Hurricane Dorian’s destruction of the Bahamas raises stark questions about the future of the Caribbean in a changing climate.
Basav Sen, director of the Climate Justice Project at the Institute for Policy Studies, joined KPFA’s UpFront to discuss whether climate disasters are causing more damage than in years past, the impact of poverty on preparation and recovery, and “disaster capitalism.”
According to Sen, there have been two profound changes in Atlantic storm systems.
First, the storms have intensified. “As the planet warms, ocean waters are warmer, and that’s where hurricanes get their energy from, he explained.” Moreover, there is the “phenomenon of hurricanes hovering over land for longer,” which allows them to cause greater damage.
Second, our “warming planet also raises sea levels, and that means storm surges go further inland to where more people are, [causing] even more damage.”
The wealth — or poverty — of a nation can make a substantial difference in climate resilience, Sen added.
“When infrastructure is destroyed, you have fewer resources to rebuild,” said Sen. This is especially true, he added, “if you have a large debt burden to international financial institutions and foreign banks that takes up a large part of your budget.”
He went on: “It’s not just about rebuilding. It’s about the state your infrastructure is in to begin with. If your infrastructure is poorly maintained, it’s more likely to be damaged.”
Sen warned that poor regions struck by major disasters are especially vulnerable to “disaster capitalism” — that is, economic and political profiteering in the wake of the catastrophe.
So, who’s ready to swoop in to take advantage of disasters like Hurricane Dorian? Said Sen: “It’s the very corporations who benefit from the exploitation of the global South to begin with.”
The clearest example of this is the tourism industry, he said. “They come in and take even more land from farming and fishing communities.” They “take away prime coastal islands and turn them into glittering coastal resorts for the benefit of the people from the global North.”
These resorts also contribute to the climate crisis. “They consume a lot of energy, produce a lot of waste and pollution, and create a little island within an island that replicates Northern luxury and Northern fantasies of what it’s like to be on a beach in the Caribbean,” said Sen.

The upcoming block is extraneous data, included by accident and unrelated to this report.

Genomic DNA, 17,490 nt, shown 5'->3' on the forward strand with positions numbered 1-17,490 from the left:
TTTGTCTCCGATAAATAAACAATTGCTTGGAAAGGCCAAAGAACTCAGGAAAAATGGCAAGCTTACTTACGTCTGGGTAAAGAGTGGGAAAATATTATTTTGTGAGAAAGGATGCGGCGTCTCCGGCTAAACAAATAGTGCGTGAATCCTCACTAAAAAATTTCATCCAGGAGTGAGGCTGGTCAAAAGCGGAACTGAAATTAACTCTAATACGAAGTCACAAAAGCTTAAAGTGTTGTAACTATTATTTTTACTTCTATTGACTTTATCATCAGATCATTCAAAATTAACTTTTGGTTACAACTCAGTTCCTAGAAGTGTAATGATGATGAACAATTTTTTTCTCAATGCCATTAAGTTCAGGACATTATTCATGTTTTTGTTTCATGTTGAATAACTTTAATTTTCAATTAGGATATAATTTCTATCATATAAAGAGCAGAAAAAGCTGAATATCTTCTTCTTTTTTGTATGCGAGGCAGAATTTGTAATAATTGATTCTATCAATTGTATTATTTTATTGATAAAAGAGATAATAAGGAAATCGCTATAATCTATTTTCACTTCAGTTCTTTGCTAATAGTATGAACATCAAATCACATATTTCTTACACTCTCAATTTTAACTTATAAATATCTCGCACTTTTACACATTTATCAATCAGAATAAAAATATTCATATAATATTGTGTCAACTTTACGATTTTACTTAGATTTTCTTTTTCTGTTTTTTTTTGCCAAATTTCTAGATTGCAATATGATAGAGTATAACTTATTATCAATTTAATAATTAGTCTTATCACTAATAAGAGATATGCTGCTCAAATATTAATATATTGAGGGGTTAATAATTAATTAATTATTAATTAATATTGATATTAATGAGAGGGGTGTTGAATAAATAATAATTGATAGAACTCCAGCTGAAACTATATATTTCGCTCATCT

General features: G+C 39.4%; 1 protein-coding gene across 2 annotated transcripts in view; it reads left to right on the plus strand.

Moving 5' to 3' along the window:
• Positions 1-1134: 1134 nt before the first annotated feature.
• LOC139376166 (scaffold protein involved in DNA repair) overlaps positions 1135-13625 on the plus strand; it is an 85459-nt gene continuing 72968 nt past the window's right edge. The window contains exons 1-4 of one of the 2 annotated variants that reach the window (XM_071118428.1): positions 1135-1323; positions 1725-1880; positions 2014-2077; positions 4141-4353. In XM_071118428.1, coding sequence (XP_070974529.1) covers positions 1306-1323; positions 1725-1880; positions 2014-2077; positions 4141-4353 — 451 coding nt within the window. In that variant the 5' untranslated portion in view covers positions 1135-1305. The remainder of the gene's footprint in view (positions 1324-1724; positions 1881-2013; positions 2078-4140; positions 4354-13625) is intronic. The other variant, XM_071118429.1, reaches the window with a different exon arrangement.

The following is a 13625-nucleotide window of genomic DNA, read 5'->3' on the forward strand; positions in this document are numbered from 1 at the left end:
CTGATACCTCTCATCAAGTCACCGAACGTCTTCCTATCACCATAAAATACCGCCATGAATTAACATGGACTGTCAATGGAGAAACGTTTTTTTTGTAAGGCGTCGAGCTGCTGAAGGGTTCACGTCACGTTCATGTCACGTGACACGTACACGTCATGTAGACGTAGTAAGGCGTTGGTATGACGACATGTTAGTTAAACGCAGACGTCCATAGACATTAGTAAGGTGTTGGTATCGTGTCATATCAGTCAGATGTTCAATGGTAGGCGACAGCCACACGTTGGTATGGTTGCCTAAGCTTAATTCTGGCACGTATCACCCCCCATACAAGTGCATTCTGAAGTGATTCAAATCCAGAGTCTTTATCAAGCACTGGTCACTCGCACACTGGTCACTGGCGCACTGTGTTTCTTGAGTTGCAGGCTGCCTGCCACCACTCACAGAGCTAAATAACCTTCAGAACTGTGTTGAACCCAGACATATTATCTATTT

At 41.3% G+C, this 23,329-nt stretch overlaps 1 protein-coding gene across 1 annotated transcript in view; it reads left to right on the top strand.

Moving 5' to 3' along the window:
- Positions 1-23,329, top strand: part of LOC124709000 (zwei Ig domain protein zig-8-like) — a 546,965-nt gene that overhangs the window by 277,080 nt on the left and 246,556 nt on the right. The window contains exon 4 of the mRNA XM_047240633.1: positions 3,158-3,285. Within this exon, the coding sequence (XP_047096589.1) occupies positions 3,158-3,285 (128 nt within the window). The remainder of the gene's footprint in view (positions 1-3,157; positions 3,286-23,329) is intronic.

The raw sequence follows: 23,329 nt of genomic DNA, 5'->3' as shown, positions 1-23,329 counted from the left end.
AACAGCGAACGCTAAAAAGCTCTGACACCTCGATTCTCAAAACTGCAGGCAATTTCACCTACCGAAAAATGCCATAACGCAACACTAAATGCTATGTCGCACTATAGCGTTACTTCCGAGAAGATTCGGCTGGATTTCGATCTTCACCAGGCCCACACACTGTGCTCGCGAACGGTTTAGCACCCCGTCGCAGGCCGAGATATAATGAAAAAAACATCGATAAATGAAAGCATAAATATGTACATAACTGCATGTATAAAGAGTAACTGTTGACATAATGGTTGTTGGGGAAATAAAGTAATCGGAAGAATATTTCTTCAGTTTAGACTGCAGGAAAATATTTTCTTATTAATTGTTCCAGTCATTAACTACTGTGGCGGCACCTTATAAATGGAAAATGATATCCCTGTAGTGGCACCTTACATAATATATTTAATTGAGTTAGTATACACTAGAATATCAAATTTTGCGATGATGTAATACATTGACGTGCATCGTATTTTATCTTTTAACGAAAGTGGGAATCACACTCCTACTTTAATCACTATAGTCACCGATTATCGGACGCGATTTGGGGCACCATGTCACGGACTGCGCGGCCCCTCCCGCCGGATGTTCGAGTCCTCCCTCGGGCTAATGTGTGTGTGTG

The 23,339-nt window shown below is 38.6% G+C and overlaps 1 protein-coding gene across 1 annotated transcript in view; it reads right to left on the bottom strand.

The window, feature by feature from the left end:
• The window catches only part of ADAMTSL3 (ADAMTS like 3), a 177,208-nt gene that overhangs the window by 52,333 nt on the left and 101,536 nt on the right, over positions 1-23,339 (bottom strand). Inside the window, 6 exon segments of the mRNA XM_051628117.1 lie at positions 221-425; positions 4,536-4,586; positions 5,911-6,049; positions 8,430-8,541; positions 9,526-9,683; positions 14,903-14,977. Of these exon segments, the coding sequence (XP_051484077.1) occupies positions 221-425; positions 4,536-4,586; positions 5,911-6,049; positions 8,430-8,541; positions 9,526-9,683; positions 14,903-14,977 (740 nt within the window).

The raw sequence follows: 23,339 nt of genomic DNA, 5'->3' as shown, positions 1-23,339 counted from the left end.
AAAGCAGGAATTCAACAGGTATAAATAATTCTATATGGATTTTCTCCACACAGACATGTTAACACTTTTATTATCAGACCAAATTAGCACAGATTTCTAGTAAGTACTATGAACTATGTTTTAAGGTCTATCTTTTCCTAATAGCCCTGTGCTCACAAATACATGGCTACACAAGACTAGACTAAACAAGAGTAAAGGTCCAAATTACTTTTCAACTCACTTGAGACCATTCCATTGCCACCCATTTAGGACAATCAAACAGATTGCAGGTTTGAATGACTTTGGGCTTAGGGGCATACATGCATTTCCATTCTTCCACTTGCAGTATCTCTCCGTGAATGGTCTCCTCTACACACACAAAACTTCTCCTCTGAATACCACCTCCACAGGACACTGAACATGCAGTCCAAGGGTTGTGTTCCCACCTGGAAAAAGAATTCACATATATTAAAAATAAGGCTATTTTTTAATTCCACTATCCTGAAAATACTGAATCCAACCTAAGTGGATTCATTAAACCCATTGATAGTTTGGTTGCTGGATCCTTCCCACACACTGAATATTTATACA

These resorts typically exclude people from the Caribbean, who are allowed in only as low-wage service workers. Plainly, Sen said, these resorts are “playgrounds for rich white folks in the middle of predominantly Black Caribbean islands. It’s like contemporary economic apartheid.”
Unfortunately, such storms are only going to get worse.
“Sea level rise [and] severe storms will continue no matter what — even if humanity as a whole were to cut its fossil fuel usage drastically over the next few years, and even if we keep global temperature increase above pre-industrial levels to 1.5 degrees Celsius,” said Sen.
“We are still going to see a lot of climate change impact in the Caribbean, unfortunately.”
But all is not lost. Sen noted the power of social movements to “mobilize and put pressure on their governments to adapt to climate change in a way that actually benefits local populations.”
But addressing the climate crisis in the Caribbean will also require “adequate resource flows from the North to the South.”
“You could call it reparations for colonialism, for slavery, for climate change, for the entire history of exploitation,” said Sen.
Regardless of what it’s called, there needs to be an effort on the part of the global North to assist global South countries in restructuring their economies and their societies for the effects of climate change.
“The combination of these can lead to just outcomes,” said Sen, “where people will be able to survive with dignity — with adequate housing, adequate livelihoods, food, and clean water.”